1. This is only for consents.  We cannot do this for ROIs.
    5. Other intake documents you will need to do this for would minimally include:
      1. Assignment of Benefits
      2. Client Agreement
    6. Inform the client or guardian that they will receive an opening paperwork packet in the mail that we would ask them to please sign and return to us.
    7. Document this conversation and the fact that you obtained verbal consent to treat in the session note.

     

    Sending the Intake Packet Information to the Client:

    1. Administrative staff will send out the opening paperwork packet to the client and will place sign here tabs in all of the places that the client needs to sign.
      1. Clinical staff assigned to the client for this service should work with the administrative staff to determine what releases should be included in the initial packet. Releases must be signed by the client.
    2. A return stamped envelope will be placed in the packet so that the client or guardian will be able to just place the documents in the envelope and send them back to us.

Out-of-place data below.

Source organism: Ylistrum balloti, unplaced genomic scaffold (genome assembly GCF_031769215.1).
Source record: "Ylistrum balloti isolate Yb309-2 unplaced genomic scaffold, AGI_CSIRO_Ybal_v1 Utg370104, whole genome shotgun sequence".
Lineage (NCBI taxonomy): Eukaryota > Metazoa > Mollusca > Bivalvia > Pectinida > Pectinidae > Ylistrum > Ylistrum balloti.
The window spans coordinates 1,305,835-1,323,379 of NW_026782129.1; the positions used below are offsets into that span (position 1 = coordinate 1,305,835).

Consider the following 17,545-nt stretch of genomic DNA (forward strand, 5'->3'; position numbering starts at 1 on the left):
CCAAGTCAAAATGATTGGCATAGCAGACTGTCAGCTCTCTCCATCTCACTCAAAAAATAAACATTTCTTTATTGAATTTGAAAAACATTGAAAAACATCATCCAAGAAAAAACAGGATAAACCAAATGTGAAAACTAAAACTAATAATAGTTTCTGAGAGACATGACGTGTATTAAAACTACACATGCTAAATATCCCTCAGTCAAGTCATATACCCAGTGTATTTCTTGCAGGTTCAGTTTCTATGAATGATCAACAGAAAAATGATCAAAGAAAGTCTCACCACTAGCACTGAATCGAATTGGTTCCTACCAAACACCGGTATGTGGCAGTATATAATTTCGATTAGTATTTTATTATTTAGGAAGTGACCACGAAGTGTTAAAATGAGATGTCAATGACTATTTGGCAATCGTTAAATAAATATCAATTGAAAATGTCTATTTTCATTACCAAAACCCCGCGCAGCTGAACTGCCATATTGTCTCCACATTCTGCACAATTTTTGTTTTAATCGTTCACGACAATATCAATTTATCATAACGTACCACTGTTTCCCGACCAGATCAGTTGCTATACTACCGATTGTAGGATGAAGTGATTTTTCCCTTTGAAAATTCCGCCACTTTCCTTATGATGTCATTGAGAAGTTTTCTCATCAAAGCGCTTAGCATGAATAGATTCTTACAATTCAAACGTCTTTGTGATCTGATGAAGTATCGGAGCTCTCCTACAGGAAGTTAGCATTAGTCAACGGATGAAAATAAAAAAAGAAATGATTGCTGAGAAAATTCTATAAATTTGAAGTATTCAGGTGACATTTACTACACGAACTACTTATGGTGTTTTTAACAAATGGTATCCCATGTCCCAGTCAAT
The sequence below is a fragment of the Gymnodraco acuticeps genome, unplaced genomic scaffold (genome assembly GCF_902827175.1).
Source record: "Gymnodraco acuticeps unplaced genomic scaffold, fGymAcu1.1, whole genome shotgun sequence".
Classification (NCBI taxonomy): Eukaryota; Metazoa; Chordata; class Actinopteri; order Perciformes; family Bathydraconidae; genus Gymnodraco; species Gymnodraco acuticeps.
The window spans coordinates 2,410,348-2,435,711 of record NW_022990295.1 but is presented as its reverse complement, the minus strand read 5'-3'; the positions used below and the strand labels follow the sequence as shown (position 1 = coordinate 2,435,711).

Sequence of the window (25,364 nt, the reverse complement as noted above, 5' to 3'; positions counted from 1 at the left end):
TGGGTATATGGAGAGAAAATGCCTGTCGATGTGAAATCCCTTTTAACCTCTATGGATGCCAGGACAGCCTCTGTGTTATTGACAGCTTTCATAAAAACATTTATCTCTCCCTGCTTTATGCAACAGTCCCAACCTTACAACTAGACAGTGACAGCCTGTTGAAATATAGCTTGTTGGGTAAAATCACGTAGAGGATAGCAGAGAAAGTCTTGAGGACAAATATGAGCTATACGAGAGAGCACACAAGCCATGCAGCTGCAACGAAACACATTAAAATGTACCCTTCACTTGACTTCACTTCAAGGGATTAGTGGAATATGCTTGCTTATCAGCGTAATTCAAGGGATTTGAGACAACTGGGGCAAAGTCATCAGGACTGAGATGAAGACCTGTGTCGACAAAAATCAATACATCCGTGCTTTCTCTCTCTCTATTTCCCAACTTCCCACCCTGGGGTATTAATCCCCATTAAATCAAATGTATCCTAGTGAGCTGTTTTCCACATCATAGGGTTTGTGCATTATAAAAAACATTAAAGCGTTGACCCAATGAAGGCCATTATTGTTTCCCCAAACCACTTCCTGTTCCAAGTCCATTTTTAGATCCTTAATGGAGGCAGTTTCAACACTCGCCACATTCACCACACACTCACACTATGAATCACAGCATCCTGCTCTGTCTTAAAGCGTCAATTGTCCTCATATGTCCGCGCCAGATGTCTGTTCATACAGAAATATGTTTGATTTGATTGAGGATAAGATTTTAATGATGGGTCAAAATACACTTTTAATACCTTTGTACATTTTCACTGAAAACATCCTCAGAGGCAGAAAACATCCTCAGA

3. Once we receive the packet back, those documents will need to go into the record.

    Obviously, this would vary between facilities but this is what we are working with currently.  I hope this is somewhat helpful and could service as a starting point.

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    Elizabeth Sheridan
    Manager of Health Information Management
    Privacy Officer
    Community Health and Counseling Services
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  • 3.  RE: Telephone consent

    Posted 03-26-2020 08:56
    Tried sharing what I created.  But I am not able to upload the file. I can send it to you via email if you would like.

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    Stacey Goodenough
    Manager of Medical Records / Privacy Officer
    Wayne Memorial Hospital
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  • 4.  RE: Telephone consent

    Posted 03-27-2020 11:02